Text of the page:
JAEPA, KAFTA and the Chinese FTA (if it is concluded) will result in more competitively-priced imports for Australian households and industry. For example, JAEPA will see downward pressure on prices for cars, as well as household and consumer goods as Japan takes advantage of tariff cuts on these products. Where there is an import-competing sector in Australia, more competitively priced imports from the North-East Asian economies will in turn help to drive increases in productivity in Australia. Free trade agreements with a wider group of economies are likely to reduce, to some extent, the costs associated with trade diversion from existing free trade agreements to which Australia is a party.
In negotiations with Australia, all three economies have had a strong interest in raising the screening threshold under the Foreign Investment Review Board (FIRB) to the levels for non-sensitive sectors (currently $1078 million) previously granted to the United States and New Zealand. Australia has conceded this in the case of Korea and Japan, though it has reserved ‘policy space’ to screen proposals for investment in agricultural land and agribusiness at lower levels. Higher thresholds are likely to lead to some increase in foreign investment, though to what extent is unclear: there has been a largely inconclusive debate on the impact of FIRB scrutiny on foreign investment flows. In China the investment issue is more difficult given that much investment is undertaken by state-owned enterprises that are subject to FIRB review for any level of investment. Trade and Investment Minister Robb is reportedly exploring creative options that might provide some flexibility on this issue.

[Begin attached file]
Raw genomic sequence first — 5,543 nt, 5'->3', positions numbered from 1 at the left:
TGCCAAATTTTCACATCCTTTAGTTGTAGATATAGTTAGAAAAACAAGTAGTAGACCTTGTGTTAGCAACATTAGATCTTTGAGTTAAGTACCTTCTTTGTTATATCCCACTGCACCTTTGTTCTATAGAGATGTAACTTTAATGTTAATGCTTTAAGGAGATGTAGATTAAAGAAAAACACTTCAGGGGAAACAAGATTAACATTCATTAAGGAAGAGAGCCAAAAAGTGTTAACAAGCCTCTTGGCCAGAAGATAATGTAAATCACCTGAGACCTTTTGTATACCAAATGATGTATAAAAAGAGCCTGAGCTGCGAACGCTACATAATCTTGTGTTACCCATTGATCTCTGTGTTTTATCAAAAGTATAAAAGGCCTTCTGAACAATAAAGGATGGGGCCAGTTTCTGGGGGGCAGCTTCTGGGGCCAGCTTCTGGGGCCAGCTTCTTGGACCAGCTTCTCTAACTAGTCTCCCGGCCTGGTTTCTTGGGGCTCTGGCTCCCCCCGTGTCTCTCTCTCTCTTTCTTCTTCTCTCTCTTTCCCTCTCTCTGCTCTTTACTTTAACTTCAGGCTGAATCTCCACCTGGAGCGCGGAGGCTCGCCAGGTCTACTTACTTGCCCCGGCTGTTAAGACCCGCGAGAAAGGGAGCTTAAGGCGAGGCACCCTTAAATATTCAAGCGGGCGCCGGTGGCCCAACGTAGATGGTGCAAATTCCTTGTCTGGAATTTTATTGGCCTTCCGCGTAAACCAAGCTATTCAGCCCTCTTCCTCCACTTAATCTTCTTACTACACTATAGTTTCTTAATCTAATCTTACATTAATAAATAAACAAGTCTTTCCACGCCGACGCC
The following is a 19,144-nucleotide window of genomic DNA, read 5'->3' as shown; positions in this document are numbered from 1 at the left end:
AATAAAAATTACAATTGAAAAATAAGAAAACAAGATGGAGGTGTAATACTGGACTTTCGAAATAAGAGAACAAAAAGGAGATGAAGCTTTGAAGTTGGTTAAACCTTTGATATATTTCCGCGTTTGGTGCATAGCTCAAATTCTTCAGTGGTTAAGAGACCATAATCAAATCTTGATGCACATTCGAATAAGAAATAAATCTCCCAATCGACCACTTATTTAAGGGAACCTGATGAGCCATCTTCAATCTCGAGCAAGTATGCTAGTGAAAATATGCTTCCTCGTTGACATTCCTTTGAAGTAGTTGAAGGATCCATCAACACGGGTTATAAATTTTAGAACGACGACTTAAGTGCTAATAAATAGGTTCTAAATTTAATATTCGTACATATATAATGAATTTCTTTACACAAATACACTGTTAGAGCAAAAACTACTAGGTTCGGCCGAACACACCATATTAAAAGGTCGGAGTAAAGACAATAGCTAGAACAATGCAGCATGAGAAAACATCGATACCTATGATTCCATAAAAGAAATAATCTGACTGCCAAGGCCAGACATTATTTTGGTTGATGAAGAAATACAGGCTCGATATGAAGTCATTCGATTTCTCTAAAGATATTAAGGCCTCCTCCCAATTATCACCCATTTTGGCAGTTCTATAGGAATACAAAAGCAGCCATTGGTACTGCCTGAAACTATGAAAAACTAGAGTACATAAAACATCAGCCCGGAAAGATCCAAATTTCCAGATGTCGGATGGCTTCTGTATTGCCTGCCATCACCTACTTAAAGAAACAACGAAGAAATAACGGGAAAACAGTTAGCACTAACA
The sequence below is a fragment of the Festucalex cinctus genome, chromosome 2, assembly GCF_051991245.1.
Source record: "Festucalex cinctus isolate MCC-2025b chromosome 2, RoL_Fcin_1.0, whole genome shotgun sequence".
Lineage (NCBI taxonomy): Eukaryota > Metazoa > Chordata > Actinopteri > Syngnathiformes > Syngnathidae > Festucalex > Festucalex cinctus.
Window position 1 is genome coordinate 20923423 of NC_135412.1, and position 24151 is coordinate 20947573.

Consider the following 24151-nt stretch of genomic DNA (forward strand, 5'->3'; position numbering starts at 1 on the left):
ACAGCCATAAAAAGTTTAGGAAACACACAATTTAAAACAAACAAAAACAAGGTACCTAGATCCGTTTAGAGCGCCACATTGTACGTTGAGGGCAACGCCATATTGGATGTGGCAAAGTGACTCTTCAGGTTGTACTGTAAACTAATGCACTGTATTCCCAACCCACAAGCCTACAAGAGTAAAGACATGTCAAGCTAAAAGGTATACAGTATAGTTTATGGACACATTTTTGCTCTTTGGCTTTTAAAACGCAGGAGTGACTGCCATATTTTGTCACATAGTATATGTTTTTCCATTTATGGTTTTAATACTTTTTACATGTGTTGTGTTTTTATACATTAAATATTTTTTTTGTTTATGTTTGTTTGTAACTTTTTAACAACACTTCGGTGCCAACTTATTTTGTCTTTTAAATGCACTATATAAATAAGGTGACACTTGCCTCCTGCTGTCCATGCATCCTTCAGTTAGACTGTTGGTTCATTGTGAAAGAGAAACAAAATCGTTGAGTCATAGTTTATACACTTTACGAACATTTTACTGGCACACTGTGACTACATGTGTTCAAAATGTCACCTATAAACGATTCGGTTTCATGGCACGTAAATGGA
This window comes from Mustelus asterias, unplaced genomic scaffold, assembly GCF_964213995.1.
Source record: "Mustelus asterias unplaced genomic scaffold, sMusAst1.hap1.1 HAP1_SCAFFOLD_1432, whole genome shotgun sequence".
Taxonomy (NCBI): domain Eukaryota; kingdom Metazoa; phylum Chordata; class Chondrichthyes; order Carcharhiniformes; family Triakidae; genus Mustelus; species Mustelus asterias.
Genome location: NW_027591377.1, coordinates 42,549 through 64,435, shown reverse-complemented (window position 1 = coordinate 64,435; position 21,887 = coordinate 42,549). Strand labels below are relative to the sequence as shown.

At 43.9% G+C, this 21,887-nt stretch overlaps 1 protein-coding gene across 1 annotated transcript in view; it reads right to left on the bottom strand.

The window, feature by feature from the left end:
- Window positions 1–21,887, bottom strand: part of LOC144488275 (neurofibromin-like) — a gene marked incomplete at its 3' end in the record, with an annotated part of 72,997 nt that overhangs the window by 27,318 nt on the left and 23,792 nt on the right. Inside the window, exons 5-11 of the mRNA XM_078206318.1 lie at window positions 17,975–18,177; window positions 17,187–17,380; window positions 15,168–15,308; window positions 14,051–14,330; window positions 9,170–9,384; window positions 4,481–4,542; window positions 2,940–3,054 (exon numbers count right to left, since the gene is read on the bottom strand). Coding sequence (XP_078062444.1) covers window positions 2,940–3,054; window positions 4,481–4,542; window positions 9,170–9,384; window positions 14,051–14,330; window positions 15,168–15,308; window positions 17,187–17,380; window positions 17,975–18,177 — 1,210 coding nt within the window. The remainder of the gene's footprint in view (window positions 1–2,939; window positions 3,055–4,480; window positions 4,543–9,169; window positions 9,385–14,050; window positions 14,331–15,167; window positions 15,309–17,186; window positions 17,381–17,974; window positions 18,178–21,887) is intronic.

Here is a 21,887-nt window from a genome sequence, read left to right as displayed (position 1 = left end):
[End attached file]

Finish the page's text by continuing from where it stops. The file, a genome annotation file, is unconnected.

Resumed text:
Bilateral and Regional Approaches